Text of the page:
Mesalands reducing technology fees

Thomas Garcia
QCS senior writer

Mesalands Community College has reduced the technology fees associated with its Wind Energy Technology Program, beginning in the upcoming fall semester.

According to a release from the two-year college, the move will make the college more competitive with similar programs and more affordable for the students.

Before the fee restructuring, all classes in the wind energy field were $40 per credit- hour for classroom and laboratory fees, said Kimberly Hanna, public relations director.

Hanna said under the new structure, students enrolled in four credit-hour courses with lab fees will now pay $20 per credit hour, while those enrolled in the three credit-hour courses without lab fees will pay $5 per credit hour. She said this change will save in-state tuition students around $564 per semester.

“The fee structure for our Wind Energy Technology Program was evaluated by college administration and faculty,” said Natalie Gillard, Mesalands’ vice president of Academic Affairs. “There are two main objectives to the reduction of the fees for this program.

“First of all, by making this program more affordable, we can attract more students within our community, our State, and the nation. We want to give more students the opportunity to gain the knowledge and the skills necessary to obtain gainful employment in the wind industry. And secondly, this new fee structure will enable the College to compete in this rapidly growing field.”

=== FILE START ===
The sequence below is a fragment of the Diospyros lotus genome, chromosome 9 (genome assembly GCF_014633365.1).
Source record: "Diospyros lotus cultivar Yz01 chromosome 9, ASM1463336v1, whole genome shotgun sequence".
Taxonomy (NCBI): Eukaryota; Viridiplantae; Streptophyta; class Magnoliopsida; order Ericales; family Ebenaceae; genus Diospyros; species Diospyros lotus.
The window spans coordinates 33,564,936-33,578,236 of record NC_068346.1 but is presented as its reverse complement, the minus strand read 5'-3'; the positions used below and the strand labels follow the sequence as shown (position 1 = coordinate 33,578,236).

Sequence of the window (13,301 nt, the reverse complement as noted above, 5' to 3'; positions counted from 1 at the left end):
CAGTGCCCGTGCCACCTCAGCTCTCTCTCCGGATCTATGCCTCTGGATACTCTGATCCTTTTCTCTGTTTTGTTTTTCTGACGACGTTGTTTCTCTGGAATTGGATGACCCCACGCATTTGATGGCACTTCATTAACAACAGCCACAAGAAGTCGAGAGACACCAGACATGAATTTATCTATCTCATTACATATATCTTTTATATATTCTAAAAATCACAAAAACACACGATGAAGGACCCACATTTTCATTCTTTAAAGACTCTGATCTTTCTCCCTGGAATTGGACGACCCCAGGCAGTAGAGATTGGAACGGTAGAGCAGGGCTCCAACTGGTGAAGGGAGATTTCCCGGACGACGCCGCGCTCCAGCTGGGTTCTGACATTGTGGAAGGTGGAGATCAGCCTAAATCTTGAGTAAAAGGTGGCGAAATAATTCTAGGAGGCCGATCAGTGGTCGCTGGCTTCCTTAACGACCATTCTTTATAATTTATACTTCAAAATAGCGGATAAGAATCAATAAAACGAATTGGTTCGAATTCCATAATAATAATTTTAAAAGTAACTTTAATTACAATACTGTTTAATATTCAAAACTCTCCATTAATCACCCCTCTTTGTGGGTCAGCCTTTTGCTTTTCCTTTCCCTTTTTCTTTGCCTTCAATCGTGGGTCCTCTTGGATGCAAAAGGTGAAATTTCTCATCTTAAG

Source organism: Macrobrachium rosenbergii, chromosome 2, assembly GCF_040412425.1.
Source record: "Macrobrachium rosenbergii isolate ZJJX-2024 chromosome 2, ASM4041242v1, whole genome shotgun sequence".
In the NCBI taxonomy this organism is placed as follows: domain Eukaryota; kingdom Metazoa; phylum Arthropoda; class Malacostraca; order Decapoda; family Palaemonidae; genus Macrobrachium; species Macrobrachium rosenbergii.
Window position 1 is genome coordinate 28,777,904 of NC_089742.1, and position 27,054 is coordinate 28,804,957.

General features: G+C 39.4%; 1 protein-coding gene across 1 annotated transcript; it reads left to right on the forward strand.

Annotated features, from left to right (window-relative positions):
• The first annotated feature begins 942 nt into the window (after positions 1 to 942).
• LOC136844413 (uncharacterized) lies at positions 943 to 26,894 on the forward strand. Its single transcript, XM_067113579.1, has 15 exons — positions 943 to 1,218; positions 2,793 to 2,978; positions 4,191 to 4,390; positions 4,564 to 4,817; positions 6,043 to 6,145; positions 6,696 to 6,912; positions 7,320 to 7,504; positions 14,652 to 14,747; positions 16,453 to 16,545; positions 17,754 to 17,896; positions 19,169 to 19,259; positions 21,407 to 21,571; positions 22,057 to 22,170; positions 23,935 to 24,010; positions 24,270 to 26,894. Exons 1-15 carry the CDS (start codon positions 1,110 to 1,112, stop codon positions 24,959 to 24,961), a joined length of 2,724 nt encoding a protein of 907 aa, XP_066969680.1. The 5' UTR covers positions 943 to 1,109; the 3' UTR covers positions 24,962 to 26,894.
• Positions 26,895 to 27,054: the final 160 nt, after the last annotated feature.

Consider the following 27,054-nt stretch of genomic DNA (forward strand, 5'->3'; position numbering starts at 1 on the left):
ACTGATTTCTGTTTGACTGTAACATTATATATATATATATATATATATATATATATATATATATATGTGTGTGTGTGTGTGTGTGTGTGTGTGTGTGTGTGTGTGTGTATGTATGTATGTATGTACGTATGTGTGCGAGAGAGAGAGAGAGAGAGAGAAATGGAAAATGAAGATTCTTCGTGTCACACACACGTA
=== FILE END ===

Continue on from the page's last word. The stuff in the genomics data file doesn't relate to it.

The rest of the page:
The fee restructuring was approved by the college’s board of trustee on June 11.

Options in the college’s wind energy technology program include a two-year associate of applied science degree, a one-year applied science certificate, and a one-semester occupational certification in wind energy technology.

Wind energy technology students receive training on the college’s industrial-size 1.5-megawatt wind turbine generator, located at Mesalands’ North American Wind Research and Training Center, the news release said.

Classes start Aug. 13.

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